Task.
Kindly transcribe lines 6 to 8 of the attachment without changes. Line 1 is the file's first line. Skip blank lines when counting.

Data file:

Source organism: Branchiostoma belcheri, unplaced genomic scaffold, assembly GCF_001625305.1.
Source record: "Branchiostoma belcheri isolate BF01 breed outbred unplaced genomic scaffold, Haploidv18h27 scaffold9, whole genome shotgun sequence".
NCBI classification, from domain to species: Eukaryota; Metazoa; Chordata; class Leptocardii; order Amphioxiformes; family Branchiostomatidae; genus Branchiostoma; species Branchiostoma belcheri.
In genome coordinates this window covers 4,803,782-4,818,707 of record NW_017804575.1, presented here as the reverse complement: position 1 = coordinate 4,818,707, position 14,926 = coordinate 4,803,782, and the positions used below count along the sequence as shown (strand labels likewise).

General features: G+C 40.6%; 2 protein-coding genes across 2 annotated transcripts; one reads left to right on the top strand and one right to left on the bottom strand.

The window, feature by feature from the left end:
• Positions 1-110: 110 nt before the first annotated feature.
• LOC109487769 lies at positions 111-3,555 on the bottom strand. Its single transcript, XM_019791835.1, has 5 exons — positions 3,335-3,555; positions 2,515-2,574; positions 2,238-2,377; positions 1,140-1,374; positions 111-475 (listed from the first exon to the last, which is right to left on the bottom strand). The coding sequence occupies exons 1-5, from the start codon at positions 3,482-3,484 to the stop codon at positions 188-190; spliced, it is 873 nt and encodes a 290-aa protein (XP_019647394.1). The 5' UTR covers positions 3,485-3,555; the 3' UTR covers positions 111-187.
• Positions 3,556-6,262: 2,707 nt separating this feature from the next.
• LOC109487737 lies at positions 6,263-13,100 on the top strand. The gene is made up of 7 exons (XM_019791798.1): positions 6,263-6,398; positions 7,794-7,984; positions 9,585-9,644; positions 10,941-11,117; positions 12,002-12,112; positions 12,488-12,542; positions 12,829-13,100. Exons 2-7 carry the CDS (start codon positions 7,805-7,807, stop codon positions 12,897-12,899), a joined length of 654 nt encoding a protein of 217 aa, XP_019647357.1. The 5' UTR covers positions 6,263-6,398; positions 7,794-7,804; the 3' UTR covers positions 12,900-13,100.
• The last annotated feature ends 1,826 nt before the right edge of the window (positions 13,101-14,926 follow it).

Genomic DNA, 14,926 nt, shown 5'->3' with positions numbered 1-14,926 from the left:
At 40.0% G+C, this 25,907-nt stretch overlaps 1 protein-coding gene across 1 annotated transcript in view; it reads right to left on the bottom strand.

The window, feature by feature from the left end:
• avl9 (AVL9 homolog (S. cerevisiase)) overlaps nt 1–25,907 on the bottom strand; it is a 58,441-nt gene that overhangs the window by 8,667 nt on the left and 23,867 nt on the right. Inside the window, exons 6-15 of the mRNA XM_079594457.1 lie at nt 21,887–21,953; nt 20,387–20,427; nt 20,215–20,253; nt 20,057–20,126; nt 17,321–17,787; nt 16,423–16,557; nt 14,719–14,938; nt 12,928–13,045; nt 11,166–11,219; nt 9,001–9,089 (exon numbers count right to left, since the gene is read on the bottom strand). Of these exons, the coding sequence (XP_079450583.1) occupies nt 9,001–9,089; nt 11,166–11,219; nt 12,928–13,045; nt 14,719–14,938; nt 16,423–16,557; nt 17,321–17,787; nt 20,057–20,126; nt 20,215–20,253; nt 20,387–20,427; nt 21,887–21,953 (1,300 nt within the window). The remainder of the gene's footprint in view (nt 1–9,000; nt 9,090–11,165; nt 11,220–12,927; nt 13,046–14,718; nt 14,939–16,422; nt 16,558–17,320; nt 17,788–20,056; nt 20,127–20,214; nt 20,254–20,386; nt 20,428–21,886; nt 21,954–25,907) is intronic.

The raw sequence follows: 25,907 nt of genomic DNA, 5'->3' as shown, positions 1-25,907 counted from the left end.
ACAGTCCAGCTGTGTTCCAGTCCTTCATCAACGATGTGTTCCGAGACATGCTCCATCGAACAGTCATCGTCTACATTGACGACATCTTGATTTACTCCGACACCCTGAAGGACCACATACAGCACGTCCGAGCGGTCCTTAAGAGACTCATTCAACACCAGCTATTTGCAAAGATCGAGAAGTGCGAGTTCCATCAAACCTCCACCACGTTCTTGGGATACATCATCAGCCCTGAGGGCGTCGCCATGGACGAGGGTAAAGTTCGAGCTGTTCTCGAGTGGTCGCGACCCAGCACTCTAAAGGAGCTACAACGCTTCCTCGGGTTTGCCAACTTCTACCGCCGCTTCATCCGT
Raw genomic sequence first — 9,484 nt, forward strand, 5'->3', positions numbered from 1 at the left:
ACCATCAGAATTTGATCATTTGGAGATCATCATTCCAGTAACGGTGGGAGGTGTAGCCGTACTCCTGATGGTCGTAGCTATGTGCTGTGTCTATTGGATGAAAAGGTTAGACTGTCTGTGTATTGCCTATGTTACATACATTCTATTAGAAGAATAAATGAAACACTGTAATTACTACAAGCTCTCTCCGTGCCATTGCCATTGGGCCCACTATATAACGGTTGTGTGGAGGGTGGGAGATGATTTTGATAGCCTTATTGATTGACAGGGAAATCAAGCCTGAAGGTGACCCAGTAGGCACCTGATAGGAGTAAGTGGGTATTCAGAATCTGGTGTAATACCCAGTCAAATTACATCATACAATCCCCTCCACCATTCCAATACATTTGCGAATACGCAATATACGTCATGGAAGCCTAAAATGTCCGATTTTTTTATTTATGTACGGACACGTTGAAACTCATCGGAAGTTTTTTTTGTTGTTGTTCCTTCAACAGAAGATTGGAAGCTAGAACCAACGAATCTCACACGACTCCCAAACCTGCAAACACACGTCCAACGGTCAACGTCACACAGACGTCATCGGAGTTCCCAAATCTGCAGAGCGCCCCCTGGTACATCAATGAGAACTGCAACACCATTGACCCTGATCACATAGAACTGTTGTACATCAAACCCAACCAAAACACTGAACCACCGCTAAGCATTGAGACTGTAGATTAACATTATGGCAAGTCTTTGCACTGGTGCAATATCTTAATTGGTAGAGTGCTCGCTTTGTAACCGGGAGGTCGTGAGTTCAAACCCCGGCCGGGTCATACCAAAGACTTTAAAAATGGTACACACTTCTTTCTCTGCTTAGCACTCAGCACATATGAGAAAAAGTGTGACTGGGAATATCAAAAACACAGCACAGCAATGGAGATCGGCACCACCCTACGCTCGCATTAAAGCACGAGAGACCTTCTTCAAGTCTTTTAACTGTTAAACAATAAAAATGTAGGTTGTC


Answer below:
The window, feature by feature from the left end:
• Positions 1-110: 110 nt before the first annotated feature.
• LOC109487769 lies at positions 111-3,555 on the bottom strand. Its single transcript, XM_019791835.1, has 5 exons — positions 3,335-3,555; positions 2,515-2,574; positions 2,238-2,377; positions 1,140-1,374; positions 111-475 (listed from the first exon to the last, which is right to left on the bottom strand). The coding sequence occupies exons 1-5, from the start codon at positions 3,482-3,484 to the stop codon at positions 188-190; spliced, it is 873 nt and encodes a 290-aa protein (XP_019647394.1). The 5' UTR covers positions 3,485-3,555; the 3' UTR covers positions 111-187.